Calif. oil trove trapped
SHAFTER, Calif. — A bustling city is sprouting on five acres here, carved out of a vast almond grove. Tanker trucks and heavy equipment come and go, a row of office trailers runs the length of the site and an imposing 150-foot drilling rig illuminated by football-field-like lights rises over the trees.
It's all been hustled into service to solve a tantalizing riddle: how to tap into the largest oil shale reservoir in the United States.
Across the southern San Joaquin Valley, oil exploration sites have popped up in agricultural fields and on government land, driven by the hope that technological advances in oil extraction — primarily hydraulic fracturing and acidization — can help provide access to deep and lucrative oil reserves.
The race began after the federal Energy Information Administration estimated in 2011 that more than 15 billion barrels of recoverable oil is trapped in what's known as the Monterey Shale Formation, which covers 1,750 square miles, roughly from Bakersfield to Fresno.
But getting at that oil isn't easy. The Monterey shale is unlike other oil shale formations. In those booming oil fields, reserves are pooled in orderly strata of rock. Once the rock is cracked open by fracking or other means, operators can sink a single well with multiple horizontal shafts and pull in oil from a wide area.
California's geology is far more complicated. The earth here has undergone constant seismic reshaping that has folded, stacked and fractured the substrate, trapping the oil in accordion pleats of hard rock at depths of up to 12,000 feet. To reach the crude using conventional methods requires oil companies to drill far-deeper wells, and more of them — a prohibitively expensive undertaking.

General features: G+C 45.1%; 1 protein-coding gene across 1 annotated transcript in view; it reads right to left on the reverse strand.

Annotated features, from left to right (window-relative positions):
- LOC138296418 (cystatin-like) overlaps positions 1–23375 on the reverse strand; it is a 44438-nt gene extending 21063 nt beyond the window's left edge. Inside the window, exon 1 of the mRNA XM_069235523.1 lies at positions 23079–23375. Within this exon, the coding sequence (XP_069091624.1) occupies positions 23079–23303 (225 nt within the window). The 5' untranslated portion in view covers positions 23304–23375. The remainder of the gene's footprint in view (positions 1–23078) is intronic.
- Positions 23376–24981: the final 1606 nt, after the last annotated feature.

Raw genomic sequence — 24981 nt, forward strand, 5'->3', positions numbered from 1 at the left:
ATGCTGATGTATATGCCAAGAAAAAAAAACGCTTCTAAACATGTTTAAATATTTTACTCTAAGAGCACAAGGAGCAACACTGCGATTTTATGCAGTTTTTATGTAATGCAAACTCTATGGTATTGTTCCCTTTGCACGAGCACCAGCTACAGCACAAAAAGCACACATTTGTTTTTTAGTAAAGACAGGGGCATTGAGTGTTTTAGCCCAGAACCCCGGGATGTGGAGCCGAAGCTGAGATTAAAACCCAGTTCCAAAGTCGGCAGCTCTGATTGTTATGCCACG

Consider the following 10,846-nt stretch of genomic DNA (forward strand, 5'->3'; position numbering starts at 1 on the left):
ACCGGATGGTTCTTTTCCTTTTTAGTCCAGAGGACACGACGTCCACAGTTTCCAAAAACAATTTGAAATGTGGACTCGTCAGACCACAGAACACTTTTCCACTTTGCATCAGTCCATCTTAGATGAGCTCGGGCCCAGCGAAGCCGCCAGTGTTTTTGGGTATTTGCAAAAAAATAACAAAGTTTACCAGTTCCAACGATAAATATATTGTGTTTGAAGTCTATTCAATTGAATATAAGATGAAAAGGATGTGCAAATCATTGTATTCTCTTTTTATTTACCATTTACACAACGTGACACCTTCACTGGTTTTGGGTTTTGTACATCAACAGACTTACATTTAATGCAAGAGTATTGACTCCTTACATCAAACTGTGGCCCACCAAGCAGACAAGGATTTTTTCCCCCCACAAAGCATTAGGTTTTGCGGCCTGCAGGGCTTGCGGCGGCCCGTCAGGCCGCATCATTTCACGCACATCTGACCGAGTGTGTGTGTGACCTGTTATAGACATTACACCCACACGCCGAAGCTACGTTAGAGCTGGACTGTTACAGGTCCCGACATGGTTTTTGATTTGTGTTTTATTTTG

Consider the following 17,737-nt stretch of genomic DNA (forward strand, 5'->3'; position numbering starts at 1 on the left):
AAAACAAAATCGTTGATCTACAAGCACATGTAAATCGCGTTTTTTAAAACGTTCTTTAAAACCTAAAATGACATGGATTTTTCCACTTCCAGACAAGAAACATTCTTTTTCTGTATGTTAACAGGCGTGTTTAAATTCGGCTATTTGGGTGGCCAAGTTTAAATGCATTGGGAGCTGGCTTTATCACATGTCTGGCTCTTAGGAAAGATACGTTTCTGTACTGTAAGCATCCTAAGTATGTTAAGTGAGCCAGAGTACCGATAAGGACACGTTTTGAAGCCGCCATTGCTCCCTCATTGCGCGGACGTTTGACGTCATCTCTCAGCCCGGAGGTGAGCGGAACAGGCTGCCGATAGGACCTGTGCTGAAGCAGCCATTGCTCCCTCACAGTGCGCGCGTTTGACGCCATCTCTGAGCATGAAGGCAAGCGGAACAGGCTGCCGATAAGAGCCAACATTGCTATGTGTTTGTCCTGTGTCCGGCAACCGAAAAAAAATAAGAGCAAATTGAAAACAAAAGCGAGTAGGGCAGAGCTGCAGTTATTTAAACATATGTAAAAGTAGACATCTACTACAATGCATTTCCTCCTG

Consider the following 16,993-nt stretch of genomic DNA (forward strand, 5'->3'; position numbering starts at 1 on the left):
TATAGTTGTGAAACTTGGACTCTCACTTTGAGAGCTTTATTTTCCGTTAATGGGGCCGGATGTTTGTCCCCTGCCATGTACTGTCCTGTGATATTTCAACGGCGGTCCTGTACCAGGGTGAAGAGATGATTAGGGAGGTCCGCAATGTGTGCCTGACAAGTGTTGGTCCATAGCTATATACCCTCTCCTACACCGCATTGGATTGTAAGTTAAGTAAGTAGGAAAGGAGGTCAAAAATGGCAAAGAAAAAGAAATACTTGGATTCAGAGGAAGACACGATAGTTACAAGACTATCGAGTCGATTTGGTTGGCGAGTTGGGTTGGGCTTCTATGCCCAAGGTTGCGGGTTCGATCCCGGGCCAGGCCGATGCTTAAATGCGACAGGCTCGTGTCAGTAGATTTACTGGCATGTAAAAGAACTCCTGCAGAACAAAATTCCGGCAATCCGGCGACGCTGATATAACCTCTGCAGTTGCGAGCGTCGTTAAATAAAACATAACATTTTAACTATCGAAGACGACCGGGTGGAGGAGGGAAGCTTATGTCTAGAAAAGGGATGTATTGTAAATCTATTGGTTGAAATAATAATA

To crack the code, companies are busily drilling test wells here, using various fracking and acidization techniques in search of cheaper solutions. So far, no one seems to have found a method to profitably extract the oil.
“Very smart engineers are spending their waking hours trying to come up with the magic formula,” said Rock Zierman, chief executive of the California Independent Petroleum Association, a trade group that has many Monterey shale prospectors among its members.
“What we do know is there is a heck of lot of oil down there,” Zierman said. “What we don't know is how we can get it out of the ground in an economically viable way to justify the heavy investment.”
The shallow, 1,000-foot wells in the established Bakersfield oil patch might cost $100,000 to sink. In the Monterey formation, that expense might run to $5 million, and with every chance of yielding a dry hole.
Despite the difficulty in getting at the oil, the potential bonanza is too big for many oil companies to ignore.
In Kern County — where the bulk of the Monterey formation lies — available land for drilling has nearly all been snapped up. Speculators are believed to be responsible for driving up the cost of obtaining leases.
The leading edge of the exploration boom is pushing Bakersfield's oil patch — which has reliably produced oil for more than 100 years — into long-established agricultural tracts. Oil companies are paying farmers for their water rights, land and, in some cases, buying their homes outright to get at the reserves that might lie underneath.
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